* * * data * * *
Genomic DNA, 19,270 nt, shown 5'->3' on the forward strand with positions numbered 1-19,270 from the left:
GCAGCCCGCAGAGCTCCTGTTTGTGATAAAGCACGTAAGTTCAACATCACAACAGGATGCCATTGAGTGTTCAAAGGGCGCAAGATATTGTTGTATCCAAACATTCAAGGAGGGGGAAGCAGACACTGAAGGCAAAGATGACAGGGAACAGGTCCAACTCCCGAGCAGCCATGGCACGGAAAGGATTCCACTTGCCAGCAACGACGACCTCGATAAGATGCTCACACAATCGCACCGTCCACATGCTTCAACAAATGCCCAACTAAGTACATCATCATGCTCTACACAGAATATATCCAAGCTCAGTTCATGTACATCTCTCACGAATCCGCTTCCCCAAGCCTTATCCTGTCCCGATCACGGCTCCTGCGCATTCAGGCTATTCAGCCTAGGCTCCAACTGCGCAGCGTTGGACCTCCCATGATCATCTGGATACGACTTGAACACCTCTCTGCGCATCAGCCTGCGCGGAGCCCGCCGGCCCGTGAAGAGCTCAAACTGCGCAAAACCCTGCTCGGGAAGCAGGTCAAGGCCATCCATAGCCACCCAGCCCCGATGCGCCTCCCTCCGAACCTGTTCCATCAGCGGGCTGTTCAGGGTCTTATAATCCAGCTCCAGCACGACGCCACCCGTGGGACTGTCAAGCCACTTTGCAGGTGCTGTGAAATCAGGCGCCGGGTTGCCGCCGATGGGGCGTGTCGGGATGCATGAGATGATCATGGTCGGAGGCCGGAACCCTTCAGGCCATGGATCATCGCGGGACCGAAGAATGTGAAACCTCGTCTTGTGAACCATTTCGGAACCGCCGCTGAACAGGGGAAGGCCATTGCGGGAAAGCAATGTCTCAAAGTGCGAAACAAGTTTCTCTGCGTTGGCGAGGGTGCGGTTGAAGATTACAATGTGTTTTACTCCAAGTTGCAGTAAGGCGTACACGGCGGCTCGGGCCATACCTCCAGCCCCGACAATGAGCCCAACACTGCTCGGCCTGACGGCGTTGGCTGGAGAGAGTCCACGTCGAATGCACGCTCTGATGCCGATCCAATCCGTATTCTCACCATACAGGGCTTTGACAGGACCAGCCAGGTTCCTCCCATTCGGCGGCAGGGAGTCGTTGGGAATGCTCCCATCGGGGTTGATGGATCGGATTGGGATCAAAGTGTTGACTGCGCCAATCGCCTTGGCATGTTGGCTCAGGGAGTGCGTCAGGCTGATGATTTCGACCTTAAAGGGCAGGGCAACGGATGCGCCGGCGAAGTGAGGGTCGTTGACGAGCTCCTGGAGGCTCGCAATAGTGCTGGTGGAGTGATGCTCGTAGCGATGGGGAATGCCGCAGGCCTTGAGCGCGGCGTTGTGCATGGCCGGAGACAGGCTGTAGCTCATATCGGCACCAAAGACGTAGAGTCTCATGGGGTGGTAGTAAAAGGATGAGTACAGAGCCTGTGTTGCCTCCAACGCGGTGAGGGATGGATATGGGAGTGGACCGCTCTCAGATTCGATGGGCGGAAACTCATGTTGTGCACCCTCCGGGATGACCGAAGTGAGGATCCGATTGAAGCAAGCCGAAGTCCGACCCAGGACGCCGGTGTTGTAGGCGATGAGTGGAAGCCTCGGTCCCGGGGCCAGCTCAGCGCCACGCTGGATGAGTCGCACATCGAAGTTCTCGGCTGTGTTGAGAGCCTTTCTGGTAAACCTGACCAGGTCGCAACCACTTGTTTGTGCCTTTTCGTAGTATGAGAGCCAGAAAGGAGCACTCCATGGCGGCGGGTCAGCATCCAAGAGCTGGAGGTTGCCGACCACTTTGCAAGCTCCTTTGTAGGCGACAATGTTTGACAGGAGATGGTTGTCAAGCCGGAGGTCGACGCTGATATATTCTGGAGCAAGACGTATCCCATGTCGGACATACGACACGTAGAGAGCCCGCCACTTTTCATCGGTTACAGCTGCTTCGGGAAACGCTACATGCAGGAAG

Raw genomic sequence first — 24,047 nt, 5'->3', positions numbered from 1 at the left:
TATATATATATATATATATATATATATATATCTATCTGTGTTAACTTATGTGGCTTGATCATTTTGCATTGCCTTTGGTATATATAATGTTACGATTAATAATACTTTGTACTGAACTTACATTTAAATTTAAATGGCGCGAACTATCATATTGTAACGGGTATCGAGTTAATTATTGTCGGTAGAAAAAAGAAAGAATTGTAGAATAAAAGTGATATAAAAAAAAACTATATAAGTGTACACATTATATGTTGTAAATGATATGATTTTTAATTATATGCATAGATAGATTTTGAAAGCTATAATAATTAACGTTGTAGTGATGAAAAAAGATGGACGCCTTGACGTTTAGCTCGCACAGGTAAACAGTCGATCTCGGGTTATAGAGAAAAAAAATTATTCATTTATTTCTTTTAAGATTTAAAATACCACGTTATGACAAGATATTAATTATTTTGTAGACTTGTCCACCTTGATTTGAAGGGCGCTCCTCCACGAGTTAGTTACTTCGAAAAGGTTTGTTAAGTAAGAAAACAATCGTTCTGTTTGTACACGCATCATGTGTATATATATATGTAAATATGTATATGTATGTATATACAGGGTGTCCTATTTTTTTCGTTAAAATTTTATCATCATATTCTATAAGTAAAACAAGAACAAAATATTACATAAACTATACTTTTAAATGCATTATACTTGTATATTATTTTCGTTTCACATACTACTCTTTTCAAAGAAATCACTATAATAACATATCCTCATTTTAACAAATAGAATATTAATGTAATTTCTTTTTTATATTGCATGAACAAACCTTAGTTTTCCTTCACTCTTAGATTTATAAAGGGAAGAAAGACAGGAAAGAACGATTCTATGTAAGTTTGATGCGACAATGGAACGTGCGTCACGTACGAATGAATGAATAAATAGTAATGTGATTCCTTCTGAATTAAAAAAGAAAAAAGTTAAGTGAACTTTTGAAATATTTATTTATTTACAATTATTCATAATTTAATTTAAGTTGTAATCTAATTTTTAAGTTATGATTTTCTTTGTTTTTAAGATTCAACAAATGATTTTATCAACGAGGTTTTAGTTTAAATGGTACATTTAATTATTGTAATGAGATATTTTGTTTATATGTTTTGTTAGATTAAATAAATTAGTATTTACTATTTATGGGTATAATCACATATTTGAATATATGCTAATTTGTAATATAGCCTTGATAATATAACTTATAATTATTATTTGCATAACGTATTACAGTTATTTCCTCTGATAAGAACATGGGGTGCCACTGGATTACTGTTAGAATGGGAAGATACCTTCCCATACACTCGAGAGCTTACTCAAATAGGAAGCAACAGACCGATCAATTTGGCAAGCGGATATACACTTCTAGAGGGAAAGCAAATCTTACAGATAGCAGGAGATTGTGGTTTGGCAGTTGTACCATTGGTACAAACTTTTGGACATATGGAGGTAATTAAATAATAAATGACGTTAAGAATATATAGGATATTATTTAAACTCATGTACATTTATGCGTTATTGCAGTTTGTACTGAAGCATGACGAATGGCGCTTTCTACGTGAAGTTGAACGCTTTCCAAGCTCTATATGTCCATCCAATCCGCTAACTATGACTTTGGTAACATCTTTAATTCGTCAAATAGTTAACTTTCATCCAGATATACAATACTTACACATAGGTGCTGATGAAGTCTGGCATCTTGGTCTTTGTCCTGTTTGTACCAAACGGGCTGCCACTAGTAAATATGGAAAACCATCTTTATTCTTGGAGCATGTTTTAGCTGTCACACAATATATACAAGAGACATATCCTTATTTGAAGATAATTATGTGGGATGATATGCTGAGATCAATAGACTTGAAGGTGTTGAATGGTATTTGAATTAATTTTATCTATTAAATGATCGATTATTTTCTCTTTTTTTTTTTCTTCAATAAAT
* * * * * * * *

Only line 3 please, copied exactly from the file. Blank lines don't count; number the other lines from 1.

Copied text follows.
Raw genomic sequence first — 24,047 nt, 5'->3', positions numbered from 1 at the left: